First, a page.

Mortgages for Contractors: How to Prepare for Your Application

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Most contractors believe that getting a mortgage is a Herculean task. There are obstacles, true, but these are not at all impossible to overcome.

Myth 1: Contractors need three years of accounts

Unlike what most people believe, contractors are able to get a mortgage with their day-rate.

Some mortgage companies allow contractors to apply for a mortgage based on their current contract. Seek help from companies offering accounting services in order to get connected with lenders that offer more leniency when it comes to mortgage applications.

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Myth 2: Contractors must have been contracting for at least six months

Some mortgage companies are able to lend money to contractors who have just transitioned from a regular job to contracting. This means that you can apply for a mortgage one day into the contract.

Myth 3: Banks and building societies see contractors as high risk when getting a mortgage

Contrary to what some contractors believe, they are not seen as high-risk and their applications undergo the same assessment process as regular employees. Being self-employed does not lower one’s chances of getting approved for a mortgage.

Myth 4: Contractors need a large deposit

Although mortgage companies associate deposit amount with level of risk, having a 5% deposit will not exempt you from a lender’s approval. This only means that having a larger deposit results to a more competitive deal.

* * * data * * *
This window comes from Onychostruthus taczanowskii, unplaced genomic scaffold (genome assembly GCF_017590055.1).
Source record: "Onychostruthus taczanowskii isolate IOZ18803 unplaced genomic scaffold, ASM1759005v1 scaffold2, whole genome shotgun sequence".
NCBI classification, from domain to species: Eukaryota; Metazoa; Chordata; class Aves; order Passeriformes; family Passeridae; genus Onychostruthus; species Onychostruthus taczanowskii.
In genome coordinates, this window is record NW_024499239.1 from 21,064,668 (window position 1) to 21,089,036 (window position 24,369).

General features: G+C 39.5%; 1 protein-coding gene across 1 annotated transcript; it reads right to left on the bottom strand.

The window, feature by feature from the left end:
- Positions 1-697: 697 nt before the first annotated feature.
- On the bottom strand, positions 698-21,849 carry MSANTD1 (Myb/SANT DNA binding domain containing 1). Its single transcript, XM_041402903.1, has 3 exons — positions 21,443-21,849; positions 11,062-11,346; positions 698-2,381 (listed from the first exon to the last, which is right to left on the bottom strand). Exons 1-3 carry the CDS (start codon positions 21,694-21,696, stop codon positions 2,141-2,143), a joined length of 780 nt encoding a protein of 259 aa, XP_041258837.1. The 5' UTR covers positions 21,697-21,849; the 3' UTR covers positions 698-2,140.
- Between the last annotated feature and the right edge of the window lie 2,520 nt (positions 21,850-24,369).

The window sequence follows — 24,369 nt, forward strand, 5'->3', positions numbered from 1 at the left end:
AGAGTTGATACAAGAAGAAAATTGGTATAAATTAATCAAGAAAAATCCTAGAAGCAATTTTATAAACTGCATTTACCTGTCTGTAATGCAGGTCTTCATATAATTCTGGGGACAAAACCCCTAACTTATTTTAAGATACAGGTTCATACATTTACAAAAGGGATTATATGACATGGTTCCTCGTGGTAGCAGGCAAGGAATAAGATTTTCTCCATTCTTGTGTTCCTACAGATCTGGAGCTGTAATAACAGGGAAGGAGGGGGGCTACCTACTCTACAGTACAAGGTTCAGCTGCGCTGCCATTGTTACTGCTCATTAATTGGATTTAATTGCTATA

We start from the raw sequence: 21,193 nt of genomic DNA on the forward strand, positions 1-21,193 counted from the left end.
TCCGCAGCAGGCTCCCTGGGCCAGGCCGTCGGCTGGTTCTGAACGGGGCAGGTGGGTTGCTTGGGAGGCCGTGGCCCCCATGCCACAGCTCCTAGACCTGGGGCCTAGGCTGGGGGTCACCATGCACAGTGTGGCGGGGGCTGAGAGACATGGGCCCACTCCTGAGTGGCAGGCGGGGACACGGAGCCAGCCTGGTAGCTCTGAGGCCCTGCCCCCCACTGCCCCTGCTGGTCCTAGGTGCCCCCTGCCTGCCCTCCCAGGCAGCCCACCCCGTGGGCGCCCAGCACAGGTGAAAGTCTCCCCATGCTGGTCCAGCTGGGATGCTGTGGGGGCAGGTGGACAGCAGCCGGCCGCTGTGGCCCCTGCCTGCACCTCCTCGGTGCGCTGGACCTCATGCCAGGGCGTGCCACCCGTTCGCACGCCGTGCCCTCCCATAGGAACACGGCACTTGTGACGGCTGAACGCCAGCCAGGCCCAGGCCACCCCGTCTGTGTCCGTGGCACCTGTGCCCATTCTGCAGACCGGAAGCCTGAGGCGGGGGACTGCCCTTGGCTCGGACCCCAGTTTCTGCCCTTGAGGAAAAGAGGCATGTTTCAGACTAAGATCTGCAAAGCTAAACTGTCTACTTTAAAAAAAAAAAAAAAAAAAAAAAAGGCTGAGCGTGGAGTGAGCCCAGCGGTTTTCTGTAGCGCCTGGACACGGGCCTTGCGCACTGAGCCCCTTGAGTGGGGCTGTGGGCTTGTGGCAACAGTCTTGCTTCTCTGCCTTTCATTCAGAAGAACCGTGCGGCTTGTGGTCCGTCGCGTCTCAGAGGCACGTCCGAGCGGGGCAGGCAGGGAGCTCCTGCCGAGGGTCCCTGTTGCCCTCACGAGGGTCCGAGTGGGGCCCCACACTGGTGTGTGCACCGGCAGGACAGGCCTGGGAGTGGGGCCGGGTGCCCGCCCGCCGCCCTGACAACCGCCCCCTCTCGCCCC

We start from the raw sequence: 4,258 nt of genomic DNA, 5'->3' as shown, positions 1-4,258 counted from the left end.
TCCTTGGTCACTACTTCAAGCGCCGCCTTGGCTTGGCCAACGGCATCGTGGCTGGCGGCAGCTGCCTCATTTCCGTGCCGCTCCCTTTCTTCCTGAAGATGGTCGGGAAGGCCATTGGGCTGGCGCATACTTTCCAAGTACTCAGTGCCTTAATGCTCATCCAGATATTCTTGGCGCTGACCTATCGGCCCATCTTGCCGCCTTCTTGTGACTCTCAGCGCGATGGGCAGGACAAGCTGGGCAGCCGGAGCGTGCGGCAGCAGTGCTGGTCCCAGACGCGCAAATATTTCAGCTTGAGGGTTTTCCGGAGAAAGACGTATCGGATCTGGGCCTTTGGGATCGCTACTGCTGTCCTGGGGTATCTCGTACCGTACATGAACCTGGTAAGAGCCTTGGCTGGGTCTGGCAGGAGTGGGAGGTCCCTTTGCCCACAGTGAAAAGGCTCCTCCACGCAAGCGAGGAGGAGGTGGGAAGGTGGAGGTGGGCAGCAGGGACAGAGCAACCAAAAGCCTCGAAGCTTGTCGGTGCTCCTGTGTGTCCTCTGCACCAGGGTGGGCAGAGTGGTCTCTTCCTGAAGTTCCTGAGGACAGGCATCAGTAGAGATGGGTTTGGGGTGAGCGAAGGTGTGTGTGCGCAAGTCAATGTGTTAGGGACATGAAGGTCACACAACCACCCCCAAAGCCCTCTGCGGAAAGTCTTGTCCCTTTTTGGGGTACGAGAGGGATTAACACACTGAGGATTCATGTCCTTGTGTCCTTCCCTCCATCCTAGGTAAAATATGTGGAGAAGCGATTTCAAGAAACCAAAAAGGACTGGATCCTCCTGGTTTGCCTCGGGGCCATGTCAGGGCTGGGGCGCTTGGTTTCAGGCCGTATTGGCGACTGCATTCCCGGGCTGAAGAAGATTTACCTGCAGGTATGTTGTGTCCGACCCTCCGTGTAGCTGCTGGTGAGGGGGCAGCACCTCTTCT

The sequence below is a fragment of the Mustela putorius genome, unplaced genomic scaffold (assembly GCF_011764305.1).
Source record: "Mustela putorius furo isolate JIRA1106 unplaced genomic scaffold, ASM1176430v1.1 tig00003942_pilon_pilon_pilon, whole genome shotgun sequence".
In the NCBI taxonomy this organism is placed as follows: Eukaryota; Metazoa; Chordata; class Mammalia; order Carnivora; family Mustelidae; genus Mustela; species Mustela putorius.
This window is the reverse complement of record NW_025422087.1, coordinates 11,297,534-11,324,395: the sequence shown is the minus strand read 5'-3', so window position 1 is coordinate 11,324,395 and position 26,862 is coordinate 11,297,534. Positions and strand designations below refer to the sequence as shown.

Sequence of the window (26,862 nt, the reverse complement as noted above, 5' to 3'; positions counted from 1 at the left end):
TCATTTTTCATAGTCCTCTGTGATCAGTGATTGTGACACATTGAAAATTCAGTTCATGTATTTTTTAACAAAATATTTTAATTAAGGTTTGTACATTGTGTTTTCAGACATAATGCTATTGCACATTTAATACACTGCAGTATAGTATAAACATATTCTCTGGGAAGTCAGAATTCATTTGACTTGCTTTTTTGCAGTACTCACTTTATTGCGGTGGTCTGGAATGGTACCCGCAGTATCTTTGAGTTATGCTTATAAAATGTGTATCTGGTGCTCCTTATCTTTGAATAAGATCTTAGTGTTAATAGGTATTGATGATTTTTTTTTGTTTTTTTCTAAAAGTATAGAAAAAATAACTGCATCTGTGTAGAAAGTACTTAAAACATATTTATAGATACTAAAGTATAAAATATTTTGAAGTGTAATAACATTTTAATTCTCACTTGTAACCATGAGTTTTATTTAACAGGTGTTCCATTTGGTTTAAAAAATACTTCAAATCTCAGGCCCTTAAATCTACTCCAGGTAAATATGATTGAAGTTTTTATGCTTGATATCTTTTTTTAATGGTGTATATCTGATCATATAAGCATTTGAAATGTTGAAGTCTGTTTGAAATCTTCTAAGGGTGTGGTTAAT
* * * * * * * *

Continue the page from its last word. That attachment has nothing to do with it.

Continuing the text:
Myth 5: Contractors get charged a higher mortgage rate than permanent employees

It is not true that contractors will be charged higher mortgage rates than regular employees. If you are a contractor and you are able to give a higher deposit or set aside more savings, then you might even be given lower mortgage rates.

 

Questions and Answers on Mortgages for Contractors

Q: How does one start the application process?

A: Get in touch with a mortgage company or an accounting services provider like us to discuss your options.

 

Q: Can the mortgage be under a limited company or does it have to be in an individual’s personal capacity?

A: The mortgage application must be under your personal name. One can invest in properties, but this usually needs to be a special purpose limited company.

 

Q: Am I required to show a £75,000 contract value or does that amount apply to one whole year? What are my chances if I have a day rate of below £500 and a contract running for three months?

A: The length of one’s contract does not really matter. Mortgage companies pay more attention to experience. If you have been working in the industry for quite a long time, then lenders will consider a three-month contract, as long as your income is around £75,000 within the span of 48 weeks of your contract.

 

Q: My contract has just recently started and I do not have enough money for a director’s loan, but I am planning do some home improvement. Am I eligible for a short-term loan (e.g., 3 – 5 years)?

A: Most contractor’s take out a loan for the purpose of improving their homes. Normally, the minimum term for a home mortgage is five years.